SURVIVORS of the conservative Evangelical sub-culture of the 1950s and ’60s will recall how we tied ourselves in knots over the question which recreational activities were allowed to us on Sundays. At our Crusader camps, we debated whether podex was permitted on the Lord’s Day. On balance, we thought not, and we devoted ourselves instead to the indubitably godly pastime of “Bible charades”.
The relationship of religion and sport in England, the subject of Professor Hugh McLeod’s immensely fascinating new book, is a formidably complicated issue, and a lesser scholar might well have become lost at sea in trying to disentangle its multiple threads. But McLeod does not lose his way. He provides us both with a clear overview of the cultural shifts that marked the continually evolving relationship of religion and sport and with a wealth of sharply observed pertinent detail. While there have been specialist studies of particular aspects of the interplay of faith and sport, there have been few comprehensive surveys of the whole field such as this. Here is a work unlikely to be soon surpassed.
McLeod starts with “the old sporting world” of the 18th century, in which the gentry — the parson among them — went hunting, while the lower orders enjoyed their wrestling, bull-baiting, and stool-ball. In the first half of the 19th century, games-players came under increasing attack from the pious, though the latter used a variety of weaponry in their campaigns. There were puritan objections to the drinking and gambling that sport was deemed to encourage, and Sabbatarian disapproval of activity seen as breaching the Fourth Commandment. Religious and secular voices joined in condemning the brutality of prize-fighting and the cruelty of blood sports.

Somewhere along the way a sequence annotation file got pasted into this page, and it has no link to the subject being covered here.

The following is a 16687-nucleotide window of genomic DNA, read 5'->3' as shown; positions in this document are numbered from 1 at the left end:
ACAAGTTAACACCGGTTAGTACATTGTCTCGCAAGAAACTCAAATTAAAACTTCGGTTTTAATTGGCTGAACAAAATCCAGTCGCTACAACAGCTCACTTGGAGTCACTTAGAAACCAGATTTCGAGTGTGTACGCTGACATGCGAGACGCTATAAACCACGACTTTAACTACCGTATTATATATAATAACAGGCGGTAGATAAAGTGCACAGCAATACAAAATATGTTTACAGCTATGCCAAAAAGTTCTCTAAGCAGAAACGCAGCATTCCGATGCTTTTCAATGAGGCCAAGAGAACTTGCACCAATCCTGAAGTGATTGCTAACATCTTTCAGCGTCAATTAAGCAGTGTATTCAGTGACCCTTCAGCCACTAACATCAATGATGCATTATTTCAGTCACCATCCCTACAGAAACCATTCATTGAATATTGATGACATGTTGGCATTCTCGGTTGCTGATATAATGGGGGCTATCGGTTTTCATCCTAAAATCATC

There was, as McLeod has it, “warfare between sport and religion”. That warfare waxed most fiercely in the West Country, where Methodist abhorrence of idleness and a lurking suspicion of anything enjoyable led to widespread rejection of all forms of sport as sinful. There followed, as the 19th century unfolded, a gradual shift in Christian opinion towards a more positive view of sport. Bodies came to be seen to be as important as souls. Sunday Schools commonly had a gymnasium attached. Church-based clubs and institutes multiplied, each providing a wide range of recreational activities.
So we come to the well-known but far less well understood turn of phrase “muscular Christianity”. McLeod’s nuanced discussion of the term shows that what it meant depended largely on who was using it. Advocates of muscular Christianity, such as public-school headmasters and Mr A. K. Yapp of the YMCA (“a mass of masculinity”), made much of the virtue of “manliness”, a notion now rightly ruled out of court in Christian discourse.
McLeod’s astonishingly wide-ranging discussion includes perceptive commentary on the huge status of sport — and the sports personality — in popular culture today. He asks what space is left for religion in sport, now a vast commercial industry, beyond that of the chaplain to a football club, scattering the ashes of a departed fan. He discusses “the sporting icon”, and we are distressed to learn that the late Bishop David Sheppard admitted in an interview that, as captain of Sussex, he occasionally used tactics on the field which were not altogether cricket.
The Revd Dr John Pridmore is a former Rector of Hackney in east London.
Religion and the Rise of Sport in England
Oxford University Press £30
Church Times Bookshop £27